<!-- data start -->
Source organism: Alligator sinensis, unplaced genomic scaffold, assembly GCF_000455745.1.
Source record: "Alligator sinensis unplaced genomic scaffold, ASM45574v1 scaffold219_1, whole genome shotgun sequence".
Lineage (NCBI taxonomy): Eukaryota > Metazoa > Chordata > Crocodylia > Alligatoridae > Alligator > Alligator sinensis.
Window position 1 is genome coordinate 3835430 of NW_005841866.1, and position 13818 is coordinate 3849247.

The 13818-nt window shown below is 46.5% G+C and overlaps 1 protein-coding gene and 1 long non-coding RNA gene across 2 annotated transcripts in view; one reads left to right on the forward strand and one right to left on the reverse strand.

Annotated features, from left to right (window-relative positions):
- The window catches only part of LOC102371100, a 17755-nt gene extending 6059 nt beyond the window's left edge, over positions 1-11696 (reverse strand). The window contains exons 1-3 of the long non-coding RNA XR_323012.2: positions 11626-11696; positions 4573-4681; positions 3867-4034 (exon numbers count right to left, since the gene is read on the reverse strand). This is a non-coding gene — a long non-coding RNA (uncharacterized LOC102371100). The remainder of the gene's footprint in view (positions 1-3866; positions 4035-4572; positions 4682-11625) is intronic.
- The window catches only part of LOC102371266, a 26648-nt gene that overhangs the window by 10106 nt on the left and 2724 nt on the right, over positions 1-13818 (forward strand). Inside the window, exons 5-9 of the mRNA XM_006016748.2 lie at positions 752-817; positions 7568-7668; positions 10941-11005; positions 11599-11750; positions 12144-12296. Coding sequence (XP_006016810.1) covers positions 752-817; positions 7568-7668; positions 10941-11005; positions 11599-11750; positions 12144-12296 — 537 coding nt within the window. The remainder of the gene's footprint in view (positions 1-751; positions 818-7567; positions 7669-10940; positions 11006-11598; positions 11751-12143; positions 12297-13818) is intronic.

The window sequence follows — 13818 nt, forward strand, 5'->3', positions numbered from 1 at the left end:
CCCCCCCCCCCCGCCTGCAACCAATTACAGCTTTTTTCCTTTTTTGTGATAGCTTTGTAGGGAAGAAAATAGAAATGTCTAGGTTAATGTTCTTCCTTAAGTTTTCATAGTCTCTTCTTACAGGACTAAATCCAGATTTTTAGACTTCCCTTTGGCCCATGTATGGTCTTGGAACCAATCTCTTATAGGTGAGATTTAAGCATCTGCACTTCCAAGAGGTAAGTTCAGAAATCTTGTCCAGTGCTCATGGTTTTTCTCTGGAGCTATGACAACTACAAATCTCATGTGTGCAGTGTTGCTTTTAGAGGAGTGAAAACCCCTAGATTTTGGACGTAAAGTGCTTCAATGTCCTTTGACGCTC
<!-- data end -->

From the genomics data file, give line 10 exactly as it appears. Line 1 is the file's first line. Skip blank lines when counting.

CCCCCCCCCCCCGCCTGCAACCAATTACAGCTTTTTTCCTTTTTTGTGATAGCTTTGTAGGGAAGAAAATAGAAATGTCTAGGTTAATGTTCTTCCTTAAGTTTTCATAGTCTCTTCTTACAGGACTAAATCCAGATTTTTAGACTTCCCTTTGGCCCATGTATGGTCTTGGAACCAATCTCTTATAGGTGAGATTTAAGCATCTGCACTTCCAAGAGGTAAGTTCAGAAATCTTGTCCAGTGCTCATGGTTTTTCTCTGGAGCTATGACAACTACAAATCTCATGTGTGCAGTGTTGCTTTTAGAGGAGTGAAAACCCCTAGATTTTGGACGTAAAGTGCTTCAATGTCCTTTGACGCTC